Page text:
Long term FTP graph, observations and where to now

Below is a graph of my FTP progress since starting with TrainerRoad. A few interesting things pop out from looking at it:

1 - Structured training really works! Saw ~40% improvement in a year.
2 - Every time I tried to just maintain an FTP level (using HIT Maintenance plans or Zwift), my FTP declined.
3 - For me, the ramp test method of FTP testing seems to report my FTP about ~10w lower than the 8/20 minute formats. I started using ramp testing in Oct/2018 and the whole curve has shifted down since. I actually think the ramp test is more realistic for me as I am somewhat “VO2Max challenged” and was very often having to cut workout intensities using the higher FTP results from 8/20 type testing.
4 - 3.4w/Kg (ramp test result) seems to be my ceiling for the amount of time/effort I’m willing to spend. I’m happy with that (62 years old, I don’t race, just want to stay fit and not hold up the club’s group rides).

My question is: What now (and for the next 20 years…)? Doing build after build is pretty painful when the result is no more net gain. Moving to the HIT-maintenance plan has always resulted in a reduced FTP. Would I be able to maintain my FTP going back to the base plans (i.e. less intensity but more volume) exclusively? My goal is not to build FTP further, but just maintain where I’m at for the long term.

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Just curious, are you only doing build plans? Not to say it is the right thing to do, but plan builder (with no race event) and what I have heard on the podcasts has you cycle back through SSBase I/II after the Build Specialty cycle.

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Do you ever take a post or mid-season rest? Perhaps you’re always in a state of deep fatigue. So many factors here, how well do you sleep, eat, etc? Are you recovering in order to let your body adapt?

It’s hard to tell because the graph doesn’t show everything in detail, but it doesn’t look like you take much rest it by the nature of how these plans are stacked one on top of another.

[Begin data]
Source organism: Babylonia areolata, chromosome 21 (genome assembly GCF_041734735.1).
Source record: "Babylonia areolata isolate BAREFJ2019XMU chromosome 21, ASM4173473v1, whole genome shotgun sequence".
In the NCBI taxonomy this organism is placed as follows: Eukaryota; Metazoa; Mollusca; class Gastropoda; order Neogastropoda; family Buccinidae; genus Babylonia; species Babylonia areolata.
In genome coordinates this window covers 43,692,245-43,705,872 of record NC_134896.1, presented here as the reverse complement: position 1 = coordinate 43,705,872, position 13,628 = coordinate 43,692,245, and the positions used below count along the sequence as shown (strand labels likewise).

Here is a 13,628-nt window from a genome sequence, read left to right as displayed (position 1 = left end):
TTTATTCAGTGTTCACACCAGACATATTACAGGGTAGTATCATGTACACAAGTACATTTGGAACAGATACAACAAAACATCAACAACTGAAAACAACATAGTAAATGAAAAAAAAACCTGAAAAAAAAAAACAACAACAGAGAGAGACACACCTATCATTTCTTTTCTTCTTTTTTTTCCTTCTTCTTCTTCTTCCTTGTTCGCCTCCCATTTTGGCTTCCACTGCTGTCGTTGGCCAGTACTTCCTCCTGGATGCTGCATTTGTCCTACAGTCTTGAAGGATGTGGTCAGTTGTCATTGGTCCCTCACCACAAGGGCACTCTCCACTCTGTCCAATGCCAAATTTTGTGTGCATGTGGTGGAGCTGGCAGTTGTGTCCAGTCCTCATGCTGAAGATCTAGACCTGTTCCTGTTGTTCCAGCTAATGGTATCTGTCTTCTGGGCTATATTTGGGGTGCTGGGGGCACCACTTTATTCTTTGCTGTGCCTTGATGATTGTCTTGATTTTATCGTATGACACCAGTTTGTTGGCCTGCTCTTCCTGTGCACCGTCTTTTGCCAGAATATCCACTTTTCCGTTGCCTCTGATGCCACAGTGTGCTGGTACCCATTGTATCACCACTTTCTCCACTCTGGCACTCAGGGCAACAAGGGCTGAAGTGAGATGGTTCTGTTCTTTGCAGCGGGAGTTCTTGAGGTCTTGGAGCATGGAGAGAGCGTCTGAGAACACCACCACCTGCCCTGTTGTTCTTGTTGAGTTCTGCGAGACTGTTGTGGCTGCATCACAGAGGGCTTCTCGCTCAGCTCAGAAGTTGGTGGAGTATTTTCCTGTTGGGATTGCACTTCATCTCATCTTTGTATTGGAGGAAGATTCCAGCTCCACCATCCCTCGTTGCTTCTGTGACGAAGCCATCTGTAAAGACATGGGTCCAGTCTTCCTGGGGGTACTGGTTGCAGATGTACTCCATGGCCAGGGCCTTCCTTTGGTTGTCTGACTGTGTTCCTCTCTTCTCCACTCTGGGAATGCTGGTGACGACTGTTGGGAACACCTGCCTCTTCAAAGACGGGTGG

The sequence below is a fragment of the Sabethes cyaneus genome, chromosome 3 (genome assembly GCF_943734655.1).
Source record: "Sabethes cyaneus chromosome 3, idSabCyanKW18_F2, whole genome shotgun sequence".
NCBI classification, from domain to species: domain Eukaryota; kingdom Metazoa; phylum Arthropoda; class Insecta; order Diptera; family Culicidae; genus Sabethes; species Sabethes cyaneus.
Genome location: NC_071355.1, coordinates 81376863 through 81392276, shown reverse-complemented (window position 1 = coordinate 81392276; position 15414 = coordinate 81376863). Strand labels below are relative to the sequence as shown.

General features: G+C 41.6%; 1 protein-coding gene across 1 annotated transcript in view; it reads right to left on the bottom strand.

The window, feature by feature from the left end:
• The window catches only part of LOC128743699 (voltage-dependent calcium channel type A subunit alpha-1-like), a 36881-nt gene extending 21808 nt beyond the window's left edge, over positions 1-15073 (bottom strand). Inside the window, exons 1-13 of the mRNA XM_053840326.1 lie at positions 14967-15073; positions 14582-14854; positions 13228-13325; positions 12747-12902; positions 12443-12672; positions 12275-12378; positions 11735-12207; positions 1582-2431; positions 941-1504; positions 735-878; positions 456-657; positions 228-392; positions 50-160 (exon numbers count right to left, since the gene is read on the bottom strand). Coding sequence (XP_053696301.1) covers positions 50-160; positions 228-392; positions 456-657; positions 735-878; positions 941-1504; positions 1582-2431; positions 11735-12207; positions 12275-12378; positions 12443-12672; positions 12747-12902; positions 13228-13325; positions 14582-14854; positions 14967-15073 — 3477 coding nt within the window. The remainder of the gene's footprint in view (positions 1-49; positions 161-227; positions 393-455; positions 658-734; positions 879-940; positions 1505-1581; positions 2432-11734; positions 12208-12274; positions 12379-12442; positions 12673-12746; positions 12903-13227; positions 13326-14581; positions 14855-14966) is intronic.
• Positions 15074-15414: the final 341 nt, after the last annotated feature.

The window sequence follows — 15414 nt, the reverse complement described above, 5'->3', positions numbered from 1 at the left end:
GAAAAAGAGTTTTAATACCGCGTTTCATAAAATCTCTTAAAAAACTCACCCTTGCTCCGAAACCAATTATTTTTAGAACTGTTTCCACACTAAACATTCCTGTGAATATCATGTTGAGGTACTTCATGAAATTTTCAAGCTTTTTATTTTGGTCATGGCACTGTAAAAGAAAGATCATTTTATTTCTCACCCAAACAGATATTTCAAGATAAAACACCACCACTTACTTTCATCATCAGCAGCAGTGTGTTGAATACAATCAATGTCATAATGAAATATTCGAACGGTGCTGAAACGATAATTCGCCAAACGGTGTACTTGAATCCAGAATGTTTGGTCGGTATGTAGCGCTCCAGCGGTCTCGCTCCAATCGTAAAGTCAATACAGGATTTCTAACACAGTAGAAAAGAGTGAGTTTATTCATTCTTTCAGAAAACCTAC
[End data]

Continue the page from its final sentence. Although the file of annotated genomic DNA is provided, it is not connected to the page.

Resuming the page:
I would think that you could continually cycle through Sweet Spot Base 1 and 2 (essentially doing 1-2 Sweet Spot rides and 1 VO2 or Anaerobic ride per week) and maintain a nice FTP w/o going the HIIT route or slogging through Build (build is meant to build your FTP, not sustain it). Of course if you never progressively overload you’ll eventually plateau, but that sounds ok with you.

I started with the usual SSBaseI/II, followed by build, specialty, then started over with a couple more builds. Things flattened out (I was probably tired) so I went back to SSBaseI/II and HIT-maintenance (also dabbled with Zwift) and my FTP went down, down, down.

Got back on the build train and recovered my FTP somewhat, then did another HIT-maintenance and started to drop again…

I’m currently just about finished with the second of another two build plans and think I’ll take the suggestion you all made about cycling back around to SSBase to see if I can maintain my current FTP and give the legs a bit of a rest.

I haven’t taken a break in three years, but the plans themselves insert the easy recovery weeks which I thought should be all that was needed. I have read that the older you are the slower the ramps should be and the longer the recovery. Perhaps I will try assembling a custom “old-fart” version of one of the build plans and see if it is more productive for my 62 year old legs…

This flies in the face from what I’ve heard from every reputable coach, but hey, if you’re seeing gains with no time off then keep doing it. However, for some it doesn’t, and that’s why I was asking @dfreitas if he’s taking time off or not.

How does your body adapt if you’re not scheduling recovery blocks?

Possibly not. You might need a recovery month to de-stress and let your body absorb all of the training and riding that was doing that season.

Not saying you can’t cycle year round year over year. You’re already doing it, however, it’s not really working for you. You might be wise to take some time off the bike at the end of the season as well as really work on recovering well during training.

A break from cycling would probably be a good thing to allow some cross training. I’ve been pretty laser focused on biking which undoubtedly is neglecting other aspects of my fitness.

I just cringe at the thought of giving up gains but the chart shows it’s never more that 3-6 months to get most of it back again.

I don’t know your background so I can only speak for myself, but I carried a 325w FTP into November and took 25 days off the bike, let myself rest and recover. I lost fitness, and came back with an FTP of 280w. However, that number is back up to 295w after 4 weeks of SSBMV1. It comes back fast, and you do not lose that much fitness.

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A common refrain from athletes that plateau is, “I don’t need recovery like other people do.”

Also, I’ve heard, “Tapers are stupid ideas pushed by coaches who don’t know anything.”

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This graph is fascinating - thanks for taking the time to put it together and for sharing it here!